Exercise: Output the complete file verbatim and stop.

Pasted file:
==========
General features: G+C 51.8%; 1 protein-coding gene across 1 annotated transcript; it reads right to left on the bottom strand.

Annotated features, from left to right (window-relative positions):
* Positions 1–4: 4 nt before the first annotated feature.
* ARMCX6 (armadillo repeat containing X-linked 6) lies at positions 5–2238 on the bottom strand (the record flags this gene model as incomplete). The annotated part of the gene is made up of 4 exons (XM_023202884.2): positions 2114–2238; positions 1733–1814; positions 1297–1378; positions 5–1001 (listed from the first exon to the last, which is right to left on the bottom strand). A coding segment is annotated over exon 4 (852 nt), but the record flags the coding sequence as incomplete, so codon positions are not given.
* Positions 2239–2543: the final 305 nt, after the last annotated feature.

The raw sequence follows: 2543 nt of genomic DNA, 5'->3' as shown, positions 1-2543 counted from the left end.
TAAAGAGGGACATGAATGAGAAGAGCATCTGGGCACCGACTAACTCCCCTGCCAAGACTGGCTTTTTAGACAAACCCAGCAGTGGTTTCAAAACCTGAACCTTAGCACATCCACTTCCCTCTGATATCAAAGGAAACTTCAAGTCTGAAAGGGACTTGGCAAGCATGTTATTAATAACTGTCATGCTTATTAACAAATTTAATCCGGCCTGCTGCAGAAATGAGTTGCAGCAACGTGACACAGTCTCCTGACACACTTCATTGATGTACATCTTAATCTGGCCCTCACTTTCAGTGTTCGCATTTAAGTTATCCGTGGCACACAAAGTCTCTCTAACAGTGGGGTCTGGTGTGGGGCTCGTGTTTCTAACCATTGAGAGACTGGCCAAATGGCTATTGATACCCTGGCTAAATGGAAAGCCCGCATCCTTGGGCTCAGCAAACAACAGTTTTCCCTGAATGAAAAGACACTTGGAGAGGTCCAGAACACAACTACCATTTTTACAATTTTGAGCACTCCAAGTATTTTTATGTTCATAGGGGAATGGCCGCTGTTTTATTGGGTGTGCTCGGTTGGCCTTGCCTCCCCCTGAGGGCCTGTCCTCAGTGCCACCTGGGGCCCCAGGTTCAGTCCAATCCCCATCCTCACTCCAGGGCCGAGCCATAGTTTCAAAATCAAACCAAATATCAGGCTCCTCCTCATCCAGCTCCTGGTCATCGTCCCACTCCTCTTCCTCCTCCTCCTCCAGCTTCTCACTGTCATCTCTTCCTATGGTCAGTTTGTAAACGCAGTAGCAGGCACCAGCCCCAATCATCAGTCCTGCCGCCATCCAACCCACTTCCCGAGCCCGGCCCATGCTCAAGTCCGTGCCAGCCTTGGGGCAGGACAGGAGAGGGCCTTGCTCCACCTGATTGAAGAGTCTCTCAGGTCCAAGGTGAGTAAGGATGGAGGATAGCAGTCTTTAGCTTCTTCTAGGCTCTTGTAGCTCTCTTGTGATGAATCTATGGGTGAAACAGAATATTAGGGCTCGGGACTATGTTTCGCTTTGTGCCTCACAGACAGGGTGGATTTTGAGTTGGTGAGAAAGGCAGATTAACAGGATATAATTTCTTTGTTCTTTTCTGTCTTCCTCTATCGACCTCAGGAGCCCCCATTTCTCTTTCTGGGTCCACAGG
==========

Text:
General features: G+C 51.8%; 1 protein-coding gene across 1 annotated transcript; it reads right to left on the bottom strand.

Annotated features, from left to right (window-relative positions):
* Positions 1–4: 4 nt before the first annotated feature.
* ARMCX6 (armadillo repeat containing X-linked 6) lies at positions 5–2238 on the bottom strand (the record flags this gene model as incomplete). The annotated part of the gene is made up of 4 exons (XM_023202884.2): positions 2114–2238; positions 1733–1814; positions 1297–1378; positions 5–1001 (listed from the first exon to the last, which is right to left on the bottom strand). A coding segment is annotated over exon 4 (852 nt), but the record flags the coding sequence as incomplete, so codon positions are not given.
* Positions 2239–2543: the final 305 nt, after the last annotated feature.

The raw sequence follows: 2543 nt of genomic DNA, 5'->3' as shown, positions 1-2543 counted from the left end.
TAAAGAGGGACATGAATGAGAAGAGCATCTGGGCACCGACTAACTCCCCTGCCAAGACTGGCTTTTTAGACAAACCCAGCAGTGGTTTCAAAACCTGAACCTTAGCACATCCACTTCCCTCTGATATCAAAGGAAACTTCAAGTCTGAAAGGGACTTGGCAAGCATGTTATTAATAACTGTCATGCTTATTAACAAATTTAATCCGGCCTGCTGCAGAAATGAGTTGCAGCAACGTGACACAGTCTCCTGACACACTTCATTGATGTACATCTTAATCTGGCCCTCACTTTCAGTGTTCGCATTTAAGTTATCCGTGGCACACAAAGTCTCTCTAACAGTGGGGTCTGGTGTGGGGCTCGTGTTTCTAACCATTGAGAGACTGGCCAAATGGCTATTGATACCCTGGCTAAATGGAAAGCCCGCATCCTTGGGCTCAGCAAACAACAGTTTTCCCTGAATGAAAAGACACTTGGAGAGGTCCAGAACACAACTACCATTTTTACAATTTTGAGCACTCCAAGTATTTTTATGTTCATAGGGGAATGGCCGCTGTTTTATTGGGTGTGCTCGGTTGGCCTTGCCTCCCCCTGAGGGCCTGTCCTCAGTGCCACCTGGGGCCCCAGGTTCAGTCCAATCCCCATCCTCACTCCAGGGCCGAGCCATAGTTTCAAAATCAAACCAAATATCAGGCTCCTCCTCATCCAGCTCCTGGTCATCGTCCCACTCCTCTTCCTCCTCCTCCTCCAGCTTCTCACTGTCATCTCTTCCTATGGTCAGTTTGTAAACGCAGTAGCAGGCACCAGCCCCAATCATCAGTCCTGCCGCCATCCAACCCACTTCCCGAGCCCGGCCCATGCTCAAGTCCGTGCCAGCCTTGGGGCAGGACAGGAGAGGGCCTTGCTCCACCTGATTGAAGAGTCTCTCAGGTCCAAGGTGAGTAAGGATGGAGGATAGCAGTCTTTAGCTTCTTCTAGGCTCTTGTAGCTCTCTTGTGATGAATCTATGGGTGAAACAGAATATTAGGGCTCGGGACTATGTTTCGCTTTGTGCCTCACAGACAGGGTGGATTTTGAGTTGGTGAGAAAGGCAGATTAACAGGATATAATTTCTTTGTTCTTTTCTGTCTTCCTCTATCGACCTCAGGAGCCCCCATTTCTCTTTCTGGGTCCACAGG